The difference of MSUs in Campi Alto and Norcia is related not only to the masonry quality but also to the type of horizontal structures. Buildings in Norcia mostly presents beams with Rigid or Semi-Rigid (R/SR) slabs on each floor (i.e. 56% of the dataset) while in Campi Alto this kind of horizontal structures are often limited to the upper floors and on the ground floor there are Vaults (R/SR+V in Fig. 8). Finally, in terms of roof types, the most significant difference between Campi Alto and Norcia is related to the presence of Non-Thrusting Heavy structures (NT-H), 63% and 81% of the MSUs dataset for Campi Alto and Norcia, respectively. Non-Thrusting Light (NT-L) roofs represent 10% and 9% of the dataset for Campi Alto and Norcia while Thrusting Light (T-L) and Thrusting Heavy (T-H) roofs are uncommon.
In the AeDES form (Baggio et al. 2007) different usability ratings are reported: A. Usable buildings; B. Building usable only after short term countermeasures; C. Partially usable building; E. Unusable building. Fig. 10a shows that in Campi Alto 92% of the residential MSUs (45 MSUs) resulted unusable (E rating), and the remaining 8% (4 MSUs) usable only after short term countermeasures or partially usable (B/C rating). In Norcia, the percentage of usable MSUs (A rating) was strongly greater than in Campi Alto and equal to 26% of MSUs; the remaining part was almost equally distributed in B/C or E rating (42% and 32%, respectively). This clearly indicate a better response of MSUs in Norcia with respect to Campi Alto. To better understand the differences in the behaviours of the MSUs, the Damage Index (DI) obtained from the damage levels and extent occurred on vertical structures, according to (Dolce et al. 2017), is investigated. It varies from DI 0 to DI 5 and the percentages of DI levels related to Norcia and Campi Alto are depicted in Fig. 10b. The figure clearly confirms that a more severe level of damage was detected on MSUs of Campi Alto with respect to Norcia: a DI lower or equal to 2 was detected on 78% of MSUs in Norcia against 26% in Campi Alto. Furthermore, in Campi Alto 29% of MSUs resulted affected by local or global collapse, DI 5. The plan distribution of DI in Campi Alto and Norcia is reported in Fig. 11 while Fig. 12 reports the cumulative percentages of MSUs with a DI lower than a fixed value. In particular, the trends are plotted with reference to MSUs built after 1982 (C>1982) or before such year (C<1982) but renovated before or after 1982 (R<1982; R>1982) or unreinforced (UR). It is noticeable that in Campi Alto 80% of the MSUs renovated after 1982 has a damage index lower than or equal to 3 (usually only local damage), while those renovated before 1982 reach the 50% mark. All the unreinforced MSUs had a damage index equal to 5.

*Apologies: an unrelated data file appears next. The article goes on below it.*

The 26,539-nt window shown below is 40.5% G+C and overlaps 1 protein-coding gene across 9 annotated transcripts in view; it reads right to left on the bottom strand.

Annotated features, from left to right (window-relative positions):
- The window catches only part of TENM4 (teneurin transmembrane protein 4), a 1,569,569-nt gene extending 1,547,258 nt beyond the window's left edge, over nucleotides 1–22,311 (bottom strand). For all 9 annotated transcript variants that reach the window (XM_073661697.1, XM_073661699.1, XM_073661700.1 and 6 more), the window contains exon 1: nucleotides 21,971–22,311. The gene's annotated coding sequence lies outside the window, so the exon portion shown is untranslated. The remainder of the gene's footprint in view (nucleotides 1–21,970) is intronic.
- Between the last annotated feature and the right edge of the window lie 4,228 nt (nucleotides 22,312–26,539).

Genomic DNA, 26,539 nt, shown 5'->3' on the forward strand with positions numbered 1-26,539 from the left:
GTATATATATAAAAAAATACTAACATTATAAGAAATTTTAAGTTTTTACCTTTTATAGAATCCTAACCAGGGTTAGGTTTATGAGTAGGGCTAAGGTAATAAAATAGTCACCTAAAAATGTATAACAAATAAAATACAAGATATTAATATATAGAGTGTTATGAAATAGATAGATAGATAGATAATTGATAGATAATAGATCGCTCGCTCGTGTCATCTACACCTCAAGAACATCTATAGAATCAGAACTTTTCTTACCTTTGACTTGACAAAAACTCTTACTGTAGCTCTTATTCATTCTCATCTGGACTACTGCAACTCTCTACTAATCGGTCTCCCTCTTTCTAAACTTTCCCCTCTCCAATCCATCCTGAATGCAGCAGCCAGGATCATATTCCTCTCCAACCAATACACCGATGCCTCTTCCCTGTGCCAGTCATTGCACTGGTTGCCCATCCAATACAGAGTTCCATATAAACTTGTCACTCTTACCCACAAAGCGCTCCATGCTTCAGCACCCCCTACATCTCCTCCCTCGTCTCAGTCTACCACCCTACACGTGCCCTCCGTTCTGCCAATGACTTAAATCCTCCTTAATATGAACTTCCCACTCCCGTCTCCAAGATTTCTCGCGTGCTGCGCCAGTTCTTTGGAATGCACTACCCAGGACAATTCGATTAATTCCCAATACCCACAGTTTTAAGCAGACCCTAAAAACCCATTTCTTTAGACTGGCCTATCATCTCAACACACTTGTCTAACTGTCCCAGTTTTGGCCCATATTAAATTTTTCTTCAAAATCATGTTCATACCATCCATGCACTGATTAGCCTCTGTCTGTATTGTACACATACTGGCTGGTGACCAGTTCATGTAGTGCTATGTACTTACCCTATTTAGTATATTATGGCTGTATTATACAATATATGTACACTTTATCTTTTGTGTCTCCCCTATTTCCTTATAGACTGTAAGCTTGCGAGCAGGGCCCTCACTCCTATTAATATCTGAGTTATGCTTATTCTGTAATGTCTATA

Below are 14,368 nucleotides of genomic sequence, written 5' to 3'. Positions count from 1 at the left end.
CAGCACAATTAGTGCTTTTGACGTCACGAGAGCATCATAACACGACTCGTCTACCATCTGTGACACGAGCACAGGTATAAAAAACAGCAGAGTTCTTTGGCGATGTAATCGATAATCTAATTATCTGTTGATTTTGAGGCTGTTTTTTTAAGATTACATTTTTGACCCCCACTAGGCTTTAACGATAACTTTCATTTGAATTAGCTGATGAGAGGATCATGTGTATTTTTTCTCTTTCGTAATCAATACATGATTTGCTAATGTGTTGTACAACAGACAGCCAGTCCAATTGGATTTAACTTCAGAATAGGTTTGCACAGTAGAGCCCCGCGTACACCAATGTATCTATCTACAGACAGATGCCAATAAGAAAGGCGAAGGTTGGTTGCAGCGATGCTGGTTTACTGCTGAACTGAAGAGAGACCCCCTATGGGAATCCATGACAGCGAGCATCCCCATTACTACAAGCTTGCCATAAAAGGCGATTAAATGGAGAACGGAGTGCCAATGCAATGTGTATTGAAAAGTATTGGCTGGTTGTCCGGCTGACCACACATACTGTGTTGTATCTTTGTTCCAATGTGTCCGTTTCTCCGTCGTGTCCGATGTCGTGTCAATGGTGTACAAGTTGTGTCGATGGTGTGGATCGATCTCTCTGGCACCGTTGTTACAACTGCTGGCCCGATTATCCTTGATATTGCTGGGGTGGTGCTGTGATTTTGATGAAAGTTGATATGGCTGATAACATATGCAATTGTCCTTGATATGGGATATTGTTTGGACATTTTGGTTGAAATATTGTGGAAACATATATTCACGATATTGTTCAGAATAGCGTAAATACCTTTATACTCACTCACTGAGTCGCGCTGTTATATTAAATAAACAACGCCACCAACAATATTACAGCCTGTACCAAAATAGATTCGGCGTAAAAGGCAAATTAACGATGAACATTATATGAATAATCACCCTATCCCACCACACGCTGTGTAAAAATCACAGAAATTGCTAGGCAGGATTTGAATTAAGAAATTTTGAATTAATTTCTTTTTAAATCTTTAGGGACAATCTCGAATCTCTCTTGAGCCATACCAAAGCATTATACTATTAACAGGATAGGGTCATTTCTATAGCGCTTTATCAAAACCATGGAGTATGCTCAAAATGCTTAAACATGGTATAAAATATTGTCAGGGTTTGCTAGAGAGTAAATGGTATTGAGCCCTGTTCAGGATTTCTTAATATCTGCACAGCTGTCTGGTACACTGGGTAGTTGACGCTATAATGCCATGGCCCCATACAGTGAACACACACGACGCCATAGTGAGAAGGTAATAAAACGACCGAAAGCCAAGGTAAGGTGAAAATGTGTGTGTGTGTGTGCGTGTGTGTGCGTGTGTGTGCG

For the dataset of MSUs in the historical center of Norcia, it resulted that 97% of MSUs renovated after 1982 and about 95% of those renovated before 1982 show a damage index equal to or lower than 3.